“In the late Eighties a visionary manager called Ian Ritchie transformed the Scottish Chamber Orchestra into a missionary organisation for new music, working in schools and local communities as much as in ‘proper’ concert halls. Suddenly there was a real buzz about new music north of the border, and MacMillan’s…were the most exciting items on the block. He never looked back.”
Excerpt from 'An Afternoon with James MacMillan'
Richard Morrison, The Times
20th December 1997
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What is artistic programming?
There are different viewpoints and approaches to this subject but, from my own experience over many years, the art of programming is similar to that of cooking. At a fundamental level this should be so, because art in all its forms, music especially, feeds our minds and souls whilst food fuels our bodies. Each of these two kinds of nourishment affects the other and together they care for the whole human condition, a holistic view held by the ancients in many cultures and famously described by the Roman poet Juvenal as “a sound mind in a sound body”. It is encouraging to think that the arts can be regarded, like food itself, as an essential human requisite, but both are easily taken for granted. Just as meals may be bought off the supermarket shelf, ready to be served up and eaten with minimal thought and effort, concert programmes unfortunately are often presented in a similarly pre-packaged fashion. An effective artistic director or programmer, however, should function like the chef in the kitchen and the head waiter in the dining room, rolled into one. The first step is always the selection of good, fresh and varied ingredients, the next is creating and cooking the dish itself – full of flavours, complementing and contrasting with each other – and presenting it beautifully. The curatorial art mirrors that of the restaurateur in combining the dishes and producing a well-balanced meal which is healthy, enjoyable and satisfying.
Why is good programming important?
I regard programme-building to be an art in itself and essential to the quality of both the performance and the experience of the event: it also defines the character and public perception of the promoting body or organisation itself. A curatorial approach to programming involves both the collection and the exchange of ideas – a process of mediation and not dictation. As with every truly creative process, this requires collaboration always and partnership sometimes. The whole outcome should be greater than the sum of the parts: when two or more people get together and share a good idea, this normally results in the idea becoming a better one in co-ownership. Whilst music is my principal area of expertise, I am especially interested in curating multi-disciplinary work that can traverse the arts and grow in other fertile fields of science and the humanities. I find it particularly important in this context to take full account of the knowledge, experience and expertise that others can bring. Like society as a whole, our arts will usually prosper from conversation and mediation but will always shrink from isolation and dictatorship.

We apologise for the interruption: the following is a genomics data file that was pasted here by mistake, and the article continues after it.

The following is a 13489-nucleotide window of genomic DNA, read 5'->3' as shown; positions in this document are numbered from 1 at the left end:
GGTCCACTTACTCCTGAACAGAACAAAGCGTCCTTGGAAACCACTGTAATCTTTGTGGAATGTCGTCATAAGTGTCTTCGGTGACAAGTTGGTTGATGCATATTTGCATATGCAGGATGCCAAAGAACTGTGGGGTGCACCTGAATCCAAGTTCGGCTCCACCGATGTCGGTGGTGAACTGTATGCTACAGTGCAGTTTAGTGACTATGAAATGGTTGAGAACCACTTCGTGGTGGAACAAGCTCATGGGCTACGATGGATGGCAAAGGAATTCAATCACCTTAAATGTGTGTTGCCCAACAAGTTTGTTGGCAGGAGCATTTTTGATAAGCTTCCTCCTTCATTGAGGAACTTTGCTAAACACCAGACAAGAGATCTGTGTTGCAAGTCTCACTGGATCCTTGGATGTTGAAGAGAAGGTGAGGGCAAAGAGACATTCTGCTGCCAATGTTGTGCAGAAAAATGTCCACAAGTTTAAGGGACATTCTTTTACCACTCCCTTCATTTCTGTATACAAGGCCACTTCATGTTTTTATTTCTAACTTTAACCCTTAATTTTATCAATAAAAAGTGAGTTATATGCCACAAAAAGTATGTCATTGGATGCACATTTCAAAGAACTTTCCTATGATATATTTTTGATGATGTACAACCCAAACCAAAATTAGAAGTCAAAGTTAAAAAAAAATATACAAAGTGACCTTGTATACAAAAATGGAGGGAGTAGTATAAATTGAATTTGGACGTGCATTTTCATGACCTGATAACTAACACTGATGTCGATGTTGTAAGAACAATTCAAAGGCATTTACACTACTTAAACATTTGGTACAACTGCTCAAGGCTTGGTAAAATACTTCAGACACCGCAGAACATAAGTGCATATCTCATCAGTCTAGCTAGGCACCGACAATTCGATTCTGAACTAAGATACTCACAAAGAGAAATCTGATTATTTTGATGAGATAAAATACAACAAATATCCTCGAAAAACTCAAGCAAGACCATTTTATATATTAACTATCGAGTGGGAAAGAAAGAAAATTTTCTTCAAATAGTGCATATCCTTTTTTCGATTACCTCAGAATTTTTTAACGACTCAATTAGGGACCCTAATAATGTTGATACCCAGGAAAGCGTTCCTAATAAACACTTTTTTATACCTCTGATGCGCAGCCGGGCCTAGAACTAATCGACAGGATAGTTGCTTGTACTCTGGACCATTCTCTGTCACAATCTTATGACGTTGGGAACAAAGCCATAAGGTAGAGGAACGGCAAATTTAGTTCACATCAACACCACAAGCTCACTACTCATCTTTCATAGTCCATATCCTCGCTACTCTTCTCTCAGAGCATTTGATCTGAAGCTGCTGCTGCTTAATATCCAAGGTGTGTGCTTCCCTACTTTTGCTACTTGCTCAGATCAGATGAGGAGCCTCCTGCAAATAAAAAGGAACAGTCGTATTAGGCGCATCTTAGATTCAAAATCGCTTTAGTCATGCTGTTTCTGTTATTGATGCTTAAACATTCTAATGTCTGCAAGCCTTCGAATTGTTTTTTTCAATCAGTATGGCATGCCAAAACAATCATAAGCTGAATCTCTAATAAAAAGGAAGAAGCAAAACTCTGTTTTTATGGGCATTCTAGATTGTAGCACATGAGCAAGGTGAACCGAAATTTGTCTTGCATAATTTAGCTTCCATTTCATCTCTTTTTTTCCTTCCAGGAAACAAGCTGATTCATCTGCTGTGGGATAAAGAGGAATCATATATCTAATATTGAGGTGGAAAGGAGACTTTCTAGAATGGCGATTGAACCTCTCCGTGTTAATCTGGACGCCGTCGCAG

My work in the area of programming ranges from the hands-on devising and presenting of work as an artistic director or curator to advising and mentoring individuals and organisations, artists and promoters alike, in the creative conversations and processes which lead to successful events and projects. Instinctively and deliberately, I think ‘outside the box’ and encourage others to do likewise. I often find that themes, which connect ideas, inspire creative work and set the whole within a fitting context, can give integrity to a single performance and enhance the enjoyment of a whole festival or series of events.